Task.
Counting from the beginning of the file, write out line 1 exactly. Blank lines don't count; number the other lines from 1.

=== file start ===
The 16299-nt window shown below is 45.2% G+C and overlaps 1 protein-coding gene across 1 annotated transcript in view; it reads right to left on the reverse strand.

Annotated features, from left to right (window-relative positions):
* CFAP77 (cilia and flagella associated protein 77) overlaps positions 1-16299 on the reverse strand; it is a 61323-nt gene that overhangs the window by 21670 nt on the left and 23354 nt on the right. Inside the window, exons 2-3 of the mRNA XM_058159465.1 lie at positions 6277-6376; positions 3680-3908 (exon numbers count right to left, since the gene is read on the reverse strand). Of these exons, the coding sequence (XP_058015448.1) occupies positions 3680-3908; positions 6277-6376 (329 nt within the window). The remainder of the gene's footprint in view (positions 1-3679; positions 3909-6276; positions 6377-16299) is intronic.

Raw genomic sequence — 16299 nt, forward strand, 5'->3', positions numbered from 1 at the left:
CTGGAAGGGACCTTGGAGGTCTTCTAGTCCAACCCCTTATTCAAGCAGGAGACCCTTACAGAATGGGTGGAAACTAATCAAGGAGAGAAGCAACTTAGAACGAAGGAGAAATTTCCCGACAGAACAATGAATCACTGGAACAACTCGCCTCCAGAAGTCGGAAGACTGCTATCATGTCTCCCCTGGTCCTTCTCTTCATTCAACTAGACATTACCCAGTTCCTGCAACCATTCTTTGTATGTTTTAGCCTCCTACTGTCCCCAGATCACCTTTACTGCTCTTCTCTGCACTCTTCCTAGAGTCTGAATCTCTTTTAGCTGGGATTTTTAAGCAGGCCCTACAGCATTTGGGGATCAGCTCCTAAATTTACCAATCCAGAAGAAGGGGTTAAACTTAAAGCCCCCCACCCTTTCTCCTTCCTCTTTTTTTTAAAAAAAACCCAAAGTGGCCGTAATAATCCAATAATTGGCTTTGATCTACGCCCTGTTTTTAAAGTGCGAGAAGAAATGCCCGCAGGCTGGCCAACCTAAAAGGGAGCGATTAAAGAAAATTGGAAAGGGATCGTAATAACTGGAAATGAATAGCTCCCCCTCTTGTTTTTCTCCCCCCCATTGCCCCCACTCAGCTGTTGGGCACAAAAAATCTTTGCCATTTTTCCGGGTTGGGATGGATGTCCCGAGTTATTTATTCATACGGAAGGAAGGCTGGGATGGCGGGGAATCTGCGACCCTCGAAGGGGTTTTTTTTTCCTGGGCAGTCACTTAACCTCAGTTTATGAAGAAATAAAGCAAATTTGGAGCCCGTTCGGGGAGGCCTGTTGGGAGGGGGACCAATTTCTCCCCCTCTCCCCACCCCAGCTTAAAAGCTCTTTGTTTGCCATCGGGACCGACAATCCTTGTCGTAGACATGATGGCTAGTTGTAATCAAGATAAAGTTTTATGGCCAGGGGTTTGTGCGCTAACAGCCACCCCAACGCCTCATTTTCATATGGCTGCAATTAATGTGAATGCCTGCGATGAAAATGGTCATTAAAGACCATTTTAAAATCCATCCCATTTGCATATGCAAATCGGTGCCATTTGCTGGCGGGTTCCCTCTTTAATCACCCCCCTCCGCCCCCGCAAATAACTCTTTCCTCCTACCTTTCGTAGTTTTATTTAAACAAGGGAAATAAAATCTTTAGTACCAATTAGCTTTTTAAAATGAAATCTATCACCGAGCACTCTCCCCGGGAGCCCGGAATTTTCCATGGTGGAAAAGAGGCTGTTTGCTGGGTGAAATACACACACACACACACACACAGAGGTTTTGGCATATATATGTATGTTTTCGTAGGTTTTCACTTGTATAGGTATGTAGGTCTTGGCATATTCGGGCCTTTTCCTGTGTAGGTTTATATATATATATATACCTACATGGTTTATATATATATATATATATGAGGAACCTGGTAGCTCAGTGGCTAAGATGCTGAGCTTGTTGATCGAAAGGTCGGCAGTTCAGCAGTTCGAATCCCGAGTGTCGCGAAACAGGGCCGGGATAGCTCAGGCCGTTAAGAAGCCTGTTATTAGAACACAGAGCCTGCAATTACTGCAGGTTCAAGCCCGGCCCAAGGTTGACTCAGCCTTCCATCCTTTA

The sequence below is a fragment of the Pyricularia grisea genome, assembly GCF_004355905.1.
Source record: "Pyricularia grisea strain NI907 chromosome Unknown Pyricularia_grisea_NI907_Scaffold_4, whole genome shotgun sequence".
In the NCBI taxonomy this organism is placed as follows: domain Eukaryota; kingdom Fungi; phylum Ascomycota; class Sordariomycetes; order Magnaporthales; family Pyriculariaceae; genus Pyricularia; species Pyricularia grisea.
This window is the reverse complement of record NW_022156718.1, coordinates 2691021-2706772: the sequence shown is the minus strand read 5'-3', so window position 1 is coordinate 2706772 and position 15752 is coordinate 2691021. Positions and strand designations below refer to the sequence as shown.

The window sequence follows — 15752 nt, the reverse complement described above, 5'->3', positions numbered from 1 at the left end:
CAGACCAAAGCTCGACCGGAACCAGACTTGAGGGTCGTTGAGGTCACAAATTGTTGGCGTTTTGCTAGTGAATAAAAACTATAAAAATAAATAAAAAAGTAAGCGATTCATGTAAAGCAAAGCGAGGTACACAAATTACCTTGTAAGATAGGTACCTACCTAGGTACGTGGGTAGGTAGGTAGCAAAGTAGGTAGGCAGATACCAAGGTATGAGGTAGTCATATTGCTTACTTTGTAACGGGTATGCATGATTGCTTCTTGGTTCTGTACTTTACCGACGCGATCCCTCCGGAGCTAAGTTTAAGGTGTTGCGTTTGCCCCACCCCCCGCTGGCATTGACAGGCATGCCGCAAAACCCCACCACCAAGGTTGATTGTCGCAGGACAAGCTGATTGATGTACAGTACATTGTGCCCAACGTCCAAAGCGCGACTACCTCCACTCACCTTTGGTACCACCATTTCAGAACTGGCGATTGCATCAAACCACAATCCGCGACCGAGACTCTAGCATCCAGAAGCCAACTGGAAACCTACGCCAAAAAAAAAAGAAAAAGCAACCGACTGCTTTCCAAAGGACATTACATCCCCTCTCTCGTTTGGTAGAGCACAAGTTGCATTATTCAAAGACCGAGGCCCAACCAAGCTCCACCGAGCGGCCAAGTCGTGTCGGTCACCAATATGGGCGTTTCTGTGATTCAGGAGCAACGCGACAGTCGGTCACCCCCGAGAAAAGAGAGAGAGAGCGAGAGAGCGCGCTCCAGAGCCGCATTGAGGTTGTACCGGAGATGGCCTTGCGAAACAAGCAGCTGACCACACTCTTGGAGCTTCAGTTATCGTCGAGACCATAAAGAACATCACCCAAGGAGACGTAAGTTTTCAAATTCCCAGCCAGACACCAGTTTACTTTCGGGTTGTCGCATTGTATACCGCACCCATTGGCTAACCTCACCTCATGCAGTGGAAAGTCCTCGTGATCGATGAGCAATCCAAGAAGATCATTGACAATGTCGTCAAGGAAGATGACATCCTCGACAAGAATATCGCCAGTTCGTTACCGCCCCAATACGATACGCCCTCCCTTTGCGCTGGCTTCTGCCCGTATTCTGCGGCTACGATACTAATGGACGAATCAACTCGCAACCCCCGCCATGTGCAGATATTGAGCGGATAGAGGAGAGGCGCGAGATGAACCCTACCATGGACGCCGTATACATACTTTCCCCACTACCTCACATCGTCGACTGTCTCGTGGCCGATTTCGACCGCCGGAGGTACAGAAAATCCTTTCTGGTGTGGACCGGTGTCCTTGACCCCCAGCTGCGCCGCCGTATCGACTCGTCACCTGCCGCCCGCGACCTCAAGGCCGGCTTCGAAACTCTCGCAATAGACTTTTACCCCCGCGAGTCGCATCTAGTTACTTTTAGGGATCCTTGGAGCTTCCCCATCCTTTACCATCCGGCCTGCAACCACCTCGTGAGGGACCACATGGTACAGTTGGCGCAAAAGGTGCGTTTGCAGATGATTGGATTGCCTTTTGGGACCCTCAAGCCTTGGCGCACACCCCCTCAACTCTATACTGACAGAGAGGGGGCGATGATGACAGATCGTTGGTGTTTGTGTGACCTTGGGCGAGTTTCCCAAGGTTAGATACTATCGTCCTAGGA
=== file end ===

The 16299-nt window shown below is 45.2% G+C and overlaps 1 protein-coding gene across 1 annotated transcript in view; it reads right to left on the reverse strand.